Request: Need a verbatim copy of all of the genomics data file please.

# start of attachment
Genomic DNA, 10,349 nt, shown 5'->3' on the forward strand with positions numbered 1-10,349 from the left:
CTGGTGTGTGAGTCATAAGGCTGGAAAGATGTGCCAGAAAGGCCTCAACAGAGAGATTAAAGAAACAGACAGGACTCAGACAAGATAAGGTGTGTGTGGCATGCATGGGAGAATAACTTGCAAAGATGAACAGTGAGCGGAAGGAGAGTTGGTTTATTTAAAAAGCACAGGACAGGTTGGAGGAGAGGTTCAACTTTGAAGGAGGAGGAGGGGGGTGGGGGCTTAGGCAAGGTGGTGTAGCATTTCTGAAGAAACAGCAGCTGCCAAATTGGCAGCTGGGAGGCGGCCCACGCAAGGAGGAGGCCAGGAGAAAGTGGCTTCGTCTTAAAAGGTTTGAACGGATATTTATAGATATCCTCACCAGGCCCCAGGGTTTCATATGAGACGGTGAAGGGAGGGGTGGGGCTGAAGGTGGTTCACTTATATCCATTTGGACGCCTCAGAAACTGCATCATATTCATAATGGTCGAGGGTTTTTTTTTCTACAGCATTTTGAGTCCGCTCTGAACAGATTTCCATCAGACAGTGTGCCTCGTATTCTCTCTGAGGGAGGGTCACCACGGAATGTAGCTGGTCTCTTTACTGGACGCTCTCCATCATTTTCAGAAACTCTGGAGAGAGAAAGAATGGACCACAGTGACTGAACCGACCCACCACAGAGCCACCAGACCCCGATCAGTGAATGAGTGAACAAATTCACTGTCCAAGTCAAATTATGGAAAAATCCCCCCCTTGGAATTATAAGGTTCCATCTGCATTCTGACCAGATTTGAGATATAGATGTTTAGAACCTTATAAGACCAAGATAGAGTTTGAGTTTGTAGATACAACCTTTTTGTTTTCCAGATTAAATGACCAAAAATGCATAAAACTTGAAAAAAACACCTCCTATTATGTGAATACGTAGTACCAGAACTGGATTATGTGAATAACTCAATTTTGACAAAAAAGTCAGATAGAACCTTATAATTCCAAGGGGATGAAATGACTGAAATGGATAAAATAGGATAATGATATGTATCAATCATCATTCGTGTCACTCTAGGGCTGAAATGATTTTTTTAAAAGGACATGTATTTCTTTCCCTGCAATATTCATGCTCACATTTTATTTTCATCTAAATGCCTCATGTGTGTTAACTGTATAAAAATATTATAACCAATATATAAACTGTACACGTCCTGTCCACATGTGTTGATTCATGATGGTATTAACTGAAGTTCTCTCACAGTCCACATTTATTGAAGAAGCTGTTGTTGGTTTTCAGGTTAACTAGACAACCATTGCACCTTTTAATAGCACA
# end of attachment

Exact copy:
Genomic DNA, 10,349 nt, shown 5'->3' on the forward strand with positions numbered 1-10,349 from the left:
CTGGTGTGTGAGTCATAAGGCTGGAAAGATGTGCCAGAAAGGCCTCAACAGAGAGATTAAAGAAACAGACAGGACTCAGACAAGATAAGGTGTGTGTGGCATGCATGGGAGAATAACTTGCAAAGATGAACAGTGAGCGGAAGGAGAGTTGGTTTATTTAAAAAGCACAGGACAGGTTGGAGGAGAGGTTCAACTTTGAAGGAGGAGGAGGGGGGTGGGGGCTTAGGCAAGGTGGTGTAGCATTTCTGAAGAAACAGCAGCTGCCAAATTGGCAGCTGGGAGGCGGCCCACGCAAGGAGGAGGCCAGGAGAAAGTGGCTTCGTCTTAAAAGGTTTGAACGGATATTTATAGATATCCTCACCAGGCCCCAGGGTTTCATATGAGACGGTGAAGGGAGGGGTGGGGCTGAAGGTGGTTCACTTATATCCATTTGGACGCCTCAGAAACTGCATCATATTCATAATGGTCGAGGGTTTTTTTTTCTACAGCATTTTGAGTCCGCTCTGAACAGATTTCCATCAGACAGTGTGCCTCGTATTCTCTCTGAGGGAGGGTCACCACGGAATGTAGCTGGTCTCTTTACTGGACGCTCTCCATCATTTTCAGAAACTCTGGAGAGAGAAAGAATGGACCACAGTGACTGAACCGACCCACCACAGAGCCACCAGACCCCGATCAGTGAATGAGTGAACAAATTCACTGTCCAAGTCAAATTATGGAAAAATCCCCCCCTTGGAATTATAAGGTTCCATCTGCATTCTGACCAGATTTGAGATATAGATGTTTAGAACCTTATAAGACCAAGATAGAGTTTGAGTTTGTAGATACAACCTTTTTGTTTTCCAGATTAAATGACCAAAAATGCATAAAACTTGAAAAAAACACCTCCTATTATGTGAATACGTAGTACCAGAACTGGATTATGTGAATAACTCAATTTTGACAAAAAAGTCAGATAGAACCTTATAATTCCAAGGGGATGAAATGACTGAAATGGATAAAATAGGATAATGATATGTATCAATCATCATTCGTGTCACTCTAGGGCTGAAATGATTTTTTTAAAAGGACATGTATTTCTTTCCCTGCAATATTCATGCTCACATTTTATTTTCATCTAAATGCCTCATGTGTGTTAACTGTATAAAAATATTATAACCAATATATAAACTGTACACGTCCTGTCCACATGTGTTGATTCATGATGGTATTAACTGAAGTTCTCTCACAGTCCACATTTATTGAAGAAGCTGTTGTTGGTTTTCAGGTTAACTAGACAACCATTGCACCTTTTAATAGCACA